Mabo­neng tack­les our emer­gen­cies

Sowetan - - TIME OUT - Shoks Mnisi-Mzolo Mabo, Fu­tures, Think Global Ul­tra­con­tem­po­rary Per­fect Or­lando Love.

HEAD­ING east­wards to the fringes of Jozi’s in­ner city jolts vis­i­tors to the state of af­fairs.

The stench of poverty is un­mis­tak­able. Ma­chin­ery roars at some fac­to­ries across Al­bertina Sisulu Road, op­po­site Mabo­neng Precint on a win­try Satur­day af­ter­noon.

Down the road, posters of smugly smil­ing politi­cians pock­mark Mabo­neng’s walls. Look­ing on is the iconic Madiba, im­mor­talised in a huge Shadow Boxer mu­ral that spans eight storeys.

For its part, Mabo­neng, Se­sotho and Setswana for “place of lights” as the green writ­ing on the wall along Al­bertina Sisulu de­clares, is a can­vas of SA’s trends.

Bo­hemi­ans are at home in this scene as are the aca­demics, ex­ec­u­tives, po­lit­i­cal an­i­mals and creative types. It’s a heady mix.

As if to stress Mabo­neng’s cos­mopoli­tanism, ac­cents and divine aro­mas per­me­ate the precinct.

Restau­rant menus, mostly de­light­ful, are as eclec­tic.

The same goes for the many, classy but not pre­ten­tious or ex­or­bi­tant cloth­ing spots along the way.

I am here to warm my soul by sam­pling arts and cul­ture.

Af­ter stop­ping by at a wel­com­ing Pata Pata – a Sophi­a­town-style eatery where pa­trons feast on good food, and in the evening, Friendly Drum­mers’ live marimba mu­sic – I head to the Bio­scope on Fox Street.

My mis­sion is to “dis­cover the old­est liv­ing cul­tural his­tory in the world”, thanks to the Aus­tralian High Com­mis­sion which in June brought the coun­try’s “first voices across Africa” (or, in fact, SA and four other coun­tries).

a trib­ute to the strug­gle of a tire­less Ed­die Koiki Mabo and his once land­less in­dige­nous com­mu­nity of Tor­res Is­land, is spot on.

Walk­ing back to the Mu­seum of African De­sign (Moad), I get a feel­ing that, in­stead of cel­e­brat­ing the in­dige­nous peo­ple, many works in the Black Screen line-up ei­ther ex­hibit pa­tro­n­is­ing at­ti­tudes or do no more than pro­ject dark-skinned Aus­tralians as the “other”.

More than 100 art­works adorn the walls (and floors) of this two­s­torey Moad which, in its past life, was a gear­box clinic.

Opened in 2013, the mu­seum – on the cor­ner of Com­mis­sioner and Al­brecht streets – pre­vi­ously hosted Al­ge­ria’s D’Zair Art and Craft and will next month open its doors to and, from Septem­ber to De­cem­ber,

a solo show by To­golese artist Kossi Aguessy. Un­like or­di­nary ex­hi­bi­tions,

rewrites the rules. In­stead of re­ly­ing on the past, this high-qual­ity for­mat jolts vis­i­tors back to the state of af­fairs.

Con­tri­bu­tions by 30 for­eign and lo­cal artists tackle the many, but of­ten-ig­nored, emer­gen­cies: big­otry, poverty, “tro­phy hunt­ing”, vi­o­lence and more. The twist is that the works, a so­cial com­men­tary, were cre­ated and ex­hib­ited on the same day in an “emer­gency room”.

This for­mat trans­formed the 4 000m² mu­seum into a site of cap­ti­vat­ing de­bates – a lovely break from pre­dictable, tired, talk ra­dio.

Artists touch on dif­fi­cul­ties peo­ple face ev­ery day. “Not every­thing you see here gets me­dia at­ten­tion, but they’re all emer­gen­cies,” says Ti­jana Miškovic, cu­ra­tor of the ex­hi­bi­tion and di­rec­tor of Copen­hagen Ul­tra­con­tem­po­rary Bi­en­nale, the hosts. “When last did you read about poverty in South Africa? It’s an emer­gency and in the minds of or­di­nary peo­ple, but not in news­pa­pers. These are things that or­di­nary peo­ple, even kids, con­sider to be burn­ing is­sues.”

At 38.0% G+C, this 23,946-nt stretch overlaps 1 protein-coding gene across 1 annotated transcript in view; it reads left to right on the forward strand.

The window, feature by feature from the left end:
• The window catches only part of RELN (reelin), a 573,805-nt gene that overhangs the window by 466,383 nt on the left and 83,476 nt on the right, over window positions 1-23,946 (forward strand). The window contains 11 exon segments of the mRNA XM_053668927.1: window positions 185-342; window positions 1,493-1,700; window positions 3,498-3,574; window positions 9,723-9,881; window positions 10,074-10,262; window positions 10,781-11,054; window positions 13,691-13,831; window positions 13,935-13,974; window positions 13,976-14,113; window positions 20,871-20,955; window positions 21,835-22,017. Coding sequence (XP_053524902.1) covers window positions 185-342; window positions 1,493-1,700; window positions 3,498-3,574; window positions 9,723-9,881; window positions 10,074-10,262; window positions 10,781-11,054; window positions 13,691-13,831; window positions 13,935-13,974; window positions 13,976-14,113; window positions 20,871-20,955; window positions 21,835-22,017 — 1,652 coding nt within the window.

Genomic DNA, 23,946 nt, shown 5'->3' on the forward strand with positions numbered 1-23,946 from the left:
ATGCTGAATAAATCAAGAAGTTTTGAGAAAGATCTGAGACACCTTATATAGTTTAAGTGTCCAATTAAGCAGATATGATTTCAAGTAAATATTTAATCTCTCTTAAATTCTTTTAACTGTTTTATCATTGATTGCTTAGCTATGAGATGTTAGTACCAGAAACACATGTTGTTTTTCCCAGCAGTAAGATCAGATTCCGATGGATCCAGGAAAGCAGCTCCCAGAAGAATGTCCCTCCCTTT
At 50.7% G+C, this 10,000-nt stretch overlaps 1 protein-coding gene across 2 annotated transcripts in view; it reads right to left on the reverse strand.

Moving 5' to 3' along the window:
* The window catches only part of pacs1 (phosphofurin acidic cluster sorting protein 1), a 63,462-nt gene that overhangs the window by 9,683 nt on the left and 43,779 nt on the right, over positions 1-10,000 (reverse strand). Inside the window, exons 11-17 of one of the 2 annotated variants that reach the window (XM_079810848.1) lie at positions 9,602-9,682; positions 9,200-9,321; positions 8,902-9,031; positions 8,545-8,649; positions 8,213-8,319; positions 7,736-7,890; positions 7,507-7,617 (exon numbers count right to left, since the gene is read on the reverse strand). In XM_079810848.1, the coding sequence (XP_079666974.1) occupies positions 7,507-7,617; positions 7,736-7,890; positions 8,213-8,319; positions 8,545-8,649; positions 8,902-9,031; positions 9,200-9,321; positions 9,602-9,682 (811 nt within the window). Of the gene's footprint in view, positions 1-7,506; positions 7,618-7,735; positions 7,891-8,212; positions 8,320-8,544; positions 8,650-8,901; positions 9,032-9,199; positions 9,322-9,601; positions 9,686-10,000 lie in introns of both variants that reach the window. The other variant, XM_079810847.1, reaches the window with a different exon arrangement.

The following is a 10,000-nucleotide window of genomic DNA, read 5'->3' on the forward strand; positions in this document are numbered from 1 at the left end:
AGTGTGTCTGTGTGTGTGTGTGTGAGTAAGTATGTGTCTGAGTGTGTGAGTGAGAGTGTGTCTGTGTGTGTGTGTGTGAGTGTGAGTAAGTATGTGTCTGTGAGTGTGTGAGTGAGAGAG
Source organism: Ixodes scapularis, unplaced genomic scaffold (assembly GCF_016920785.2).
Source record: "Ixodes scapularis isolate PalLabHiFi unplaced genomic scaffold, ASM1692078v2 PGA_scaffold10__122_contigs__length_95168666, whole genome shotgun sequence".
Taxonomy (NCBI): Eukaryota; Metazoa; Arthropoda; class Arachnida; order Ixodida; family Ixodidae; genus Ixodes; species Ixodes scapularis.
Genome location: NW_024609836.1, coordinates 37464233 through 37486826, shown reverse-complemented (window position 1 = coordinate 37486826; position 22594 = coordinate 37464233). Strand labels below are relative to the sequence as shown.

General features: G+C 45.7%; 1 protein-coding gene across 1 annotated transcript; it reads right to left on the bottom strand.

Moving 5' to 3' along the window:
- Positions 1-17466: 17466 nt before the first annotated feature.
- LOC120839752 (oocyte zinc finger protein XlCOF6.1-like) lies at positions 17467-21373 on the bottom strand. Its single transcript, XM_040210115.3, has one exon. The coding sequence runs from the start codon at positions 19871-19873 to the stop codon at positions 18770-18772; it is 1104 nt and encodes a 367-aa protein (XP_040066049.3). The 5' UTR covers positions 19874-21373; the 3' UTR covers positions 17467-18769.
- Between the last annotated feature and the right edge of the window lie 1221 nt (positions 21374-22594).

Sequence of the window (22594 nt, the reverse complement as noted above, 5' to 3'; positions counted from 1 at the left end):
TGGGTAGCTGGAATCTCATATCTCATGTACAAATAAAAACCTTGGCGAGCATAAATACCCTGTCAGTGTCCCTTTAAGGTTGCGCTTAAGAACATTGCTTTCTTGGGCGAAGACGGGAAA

Awake to that re­al­ity, Io Makan­dal uses props (maize meal, sugar, white bread) to tackle food se­cu­rity.

Against this back­ground, an­other artist’s take of a man pee­ing on bread de­rides the un­car­ing ten­den­cies of the wealthy amid wide­spread, but hid­den famine.

I stare at Mumbi’s “self por­trait”, an ape sculp­ture, that’s been chang­ing since last week. I pon­der its mean­ing.

Then racist Penny Spar­row comes to mind.

The now-sus­pended Judge Ma­bel Jansen, whose big­oted di­a­tribe would de­light Hen­drik Ver­wo­erd types, fea­tures in Michelle Eistrup’s can­vas about panAfrican­ism while Na­dia Plesner, a fel­low Dan­ish artist, ad­dresses ho­mo­pho­bia through

Her work, 49 pride-coloured rolls (de­not­ing the num­ber of peo­ple gunned down), re­flects the tragedy that left 53 peo­ple in­jured at Pulse, a gay night­club, in the US.

Lo­cal politi­cians whose tales grab artists’ imag­i­na­tion, are Pres­i­dent Ja­cob Zuma and Julius Malema.

The SABC, a tragic soapie, doesn’t es­cape artists’ in­ter­pre­ta­tion. De­pic­tions of He­len Zille, Pravin Gord­han and his deputy Mce­bisi Jonas – given the state-cap­ture nar­ra­tive – bring us to the now: ul­tra-con­tem­po­rary.

Miškovic guesses it’s the first time that SA has hosted an emer­gency ex­hi­bi­tion that has gone to a taxi rank (No­ord Street).

De­spite its ul­tra-con­tem­po­rary touch or so­cial com­men­tary, this show isn’t low on merit.

That it’s in Mabo­neng, rather than the glossy north, broad­ens ac­cess. That too is an emer­gency, con­tends Thierry Ge­of­froy, whose works fea­ture scrib­bled card­board pieces, birthed the con­cept 25 years ago, as a one-man act be­fore ex­pand­ing it to in­clude fel­low artists in 2000.

With the sun hav­ing taken a bow, like my art quo­tient, I hit the road.

ARO­MATIC HUB: Pata Pata, a Sophi­a­town-style eatery where pa­trons feast on food while lis­ten­ing to live bands per­form­ing nearby

TREND­SET­TER: The African mu­seum show­cases Africa’s past and present cre­ativ­ity

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